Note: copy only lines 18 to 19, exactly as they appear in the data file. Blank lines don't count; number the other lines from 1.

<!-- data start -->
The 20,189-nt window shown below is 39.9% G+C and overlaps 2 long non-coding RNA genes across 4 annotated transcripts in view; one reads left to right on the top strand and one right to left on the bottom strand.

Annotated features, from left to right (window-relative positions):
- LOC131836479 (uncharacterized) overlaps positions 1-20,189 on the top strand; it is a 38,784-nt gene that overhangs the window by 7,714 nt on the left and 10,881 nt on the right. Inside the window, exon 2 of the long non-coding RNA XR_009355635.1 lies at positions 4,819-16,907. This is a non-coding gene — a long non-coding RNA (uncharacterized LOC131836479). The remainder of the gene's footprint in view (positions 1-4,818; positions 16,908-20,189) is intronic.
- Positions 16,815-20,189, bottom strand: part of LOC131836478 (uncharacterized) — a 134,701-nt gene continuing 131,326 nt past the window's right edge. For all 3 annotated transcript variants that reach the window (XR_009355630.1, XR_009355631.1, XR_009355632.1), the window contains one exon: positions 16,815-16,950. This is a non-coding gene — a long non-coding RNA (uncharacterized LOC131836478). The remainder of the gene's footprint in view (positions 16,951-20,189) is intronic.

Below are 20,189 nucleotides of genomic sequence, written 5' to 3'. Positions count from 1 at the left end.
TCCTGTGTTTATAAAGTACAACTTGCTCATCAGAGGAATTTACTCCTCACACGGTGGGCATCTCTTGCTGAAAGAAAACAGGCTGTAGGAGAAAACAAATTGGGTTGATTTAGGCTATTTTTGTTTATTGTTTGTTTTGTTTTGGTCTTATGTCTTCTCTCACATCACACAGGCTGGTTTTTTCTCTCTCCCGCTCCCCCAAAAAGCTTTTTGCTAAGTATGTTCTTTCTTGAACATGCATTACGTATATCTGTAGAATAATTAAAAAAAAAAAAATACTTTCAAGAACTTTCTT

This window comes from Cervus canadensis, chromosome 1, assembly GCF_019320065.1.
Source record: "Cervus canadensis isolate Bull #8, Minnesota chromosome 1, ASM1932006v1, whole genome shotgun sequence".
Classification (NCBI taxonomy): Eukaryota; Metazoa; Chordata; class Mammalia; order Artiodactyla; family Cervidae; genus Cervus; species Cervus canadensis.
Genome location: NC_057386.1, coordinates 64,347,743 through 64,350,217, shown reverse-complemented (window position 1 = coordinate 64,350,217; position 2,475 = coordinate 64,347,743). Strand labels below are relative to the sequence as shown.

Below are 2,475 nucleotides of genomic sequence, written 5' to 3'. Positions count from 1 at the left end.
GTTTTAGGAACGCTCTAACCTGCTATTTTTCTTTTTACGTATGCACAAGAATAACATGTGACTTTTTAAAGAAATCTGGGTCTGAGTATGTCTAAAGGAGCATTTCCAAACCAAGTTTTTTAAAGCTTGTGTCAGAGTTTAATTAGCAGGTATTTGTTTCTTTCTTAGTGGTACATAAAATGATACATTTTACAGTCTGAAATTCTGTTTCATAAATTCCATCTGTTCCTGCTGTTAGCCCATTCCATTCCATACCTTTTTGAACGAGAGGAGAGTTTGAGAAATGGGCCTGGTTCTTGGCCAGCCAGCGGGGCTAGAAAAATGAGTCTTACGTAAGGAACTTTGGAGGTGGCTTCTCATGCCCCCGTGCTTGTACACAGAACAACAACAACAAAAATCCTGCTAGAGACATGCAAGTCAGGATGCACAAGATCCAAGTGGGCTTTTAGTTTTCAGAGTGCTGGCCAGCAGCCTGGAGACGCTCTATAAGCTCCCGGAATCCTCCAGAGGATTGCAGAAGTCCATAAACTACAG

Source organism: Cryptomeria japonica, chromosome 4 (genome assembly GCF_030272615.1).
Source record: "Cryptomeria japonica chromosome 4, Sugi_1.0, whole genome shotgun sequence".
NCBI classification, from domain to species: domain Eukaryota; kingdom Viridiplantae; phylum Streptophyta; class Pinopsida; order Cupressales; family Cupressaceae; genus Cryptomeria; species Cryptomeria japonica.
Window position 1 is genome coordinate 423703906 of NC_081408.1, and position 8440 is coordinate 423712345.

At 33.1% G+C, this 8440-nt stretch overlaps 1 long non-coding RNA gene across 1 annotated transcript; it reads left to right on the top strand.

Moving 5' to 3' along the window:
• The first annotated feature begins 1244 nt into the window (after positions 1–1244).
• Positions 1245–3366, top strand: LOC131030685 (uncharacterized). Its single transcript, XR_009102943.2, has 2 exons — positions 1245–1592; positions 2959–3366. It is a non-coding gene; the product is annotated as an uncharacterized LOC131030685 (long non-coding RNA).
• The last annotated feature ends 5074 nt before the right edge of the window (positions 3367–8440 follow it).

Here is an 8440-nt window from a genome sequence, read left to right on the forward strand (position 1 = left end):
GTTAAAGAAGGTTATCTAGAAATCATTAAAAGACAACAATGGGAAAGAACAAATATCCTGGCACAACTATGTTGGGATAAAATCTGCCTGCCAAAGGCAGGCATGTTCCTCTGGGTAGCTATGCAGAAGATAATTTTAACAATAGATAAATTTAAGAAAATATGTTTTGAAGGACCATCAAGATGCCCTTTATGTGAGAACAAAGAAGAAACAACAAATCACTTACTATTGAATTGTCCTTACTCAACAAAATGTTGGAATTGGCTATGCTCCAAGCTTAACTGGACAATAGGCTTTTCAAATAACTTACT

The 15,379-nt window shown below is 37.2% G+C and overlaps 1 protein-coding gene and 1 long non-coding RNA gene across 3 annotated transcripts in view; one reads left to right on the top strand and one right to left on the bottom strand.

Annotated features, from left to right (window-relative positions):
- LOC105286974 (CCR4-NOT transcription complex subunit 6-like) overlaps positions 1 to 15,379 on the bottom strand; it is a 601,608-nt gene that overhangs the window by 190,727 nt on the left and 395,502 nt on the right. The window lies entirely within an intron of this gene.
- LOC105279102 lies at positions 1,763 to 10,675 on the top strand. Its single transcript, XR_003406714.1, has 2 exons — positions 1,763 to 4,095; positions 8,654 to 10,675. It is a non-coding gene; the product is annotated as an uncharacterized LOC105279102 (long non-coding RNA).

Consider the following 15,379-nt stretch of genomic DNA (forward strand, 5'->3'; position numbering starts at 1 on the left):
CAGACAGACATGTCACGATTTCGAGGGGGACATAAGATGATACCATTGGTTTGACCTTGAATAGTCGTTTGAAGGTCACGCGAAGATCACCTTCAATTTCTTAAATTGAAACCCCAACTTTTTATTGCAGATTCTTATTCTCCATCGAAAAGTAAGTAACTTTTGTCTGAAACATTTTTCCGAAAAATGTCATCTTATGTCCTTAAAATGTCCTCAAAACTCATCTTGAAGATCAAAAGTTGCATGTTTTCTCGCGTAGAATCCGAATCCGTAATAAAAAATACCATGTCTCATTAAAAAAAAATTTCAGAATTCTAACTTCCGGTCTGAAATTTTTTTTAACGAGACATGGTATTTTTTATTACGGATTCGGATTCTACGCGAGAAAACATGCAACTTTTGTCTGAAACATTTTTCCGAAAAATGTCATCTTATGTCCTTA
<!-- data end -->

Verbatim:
Moving 5' to 3' along the window:
• The first annotated feature begins 1244 nt into the window (after positions 1–1244).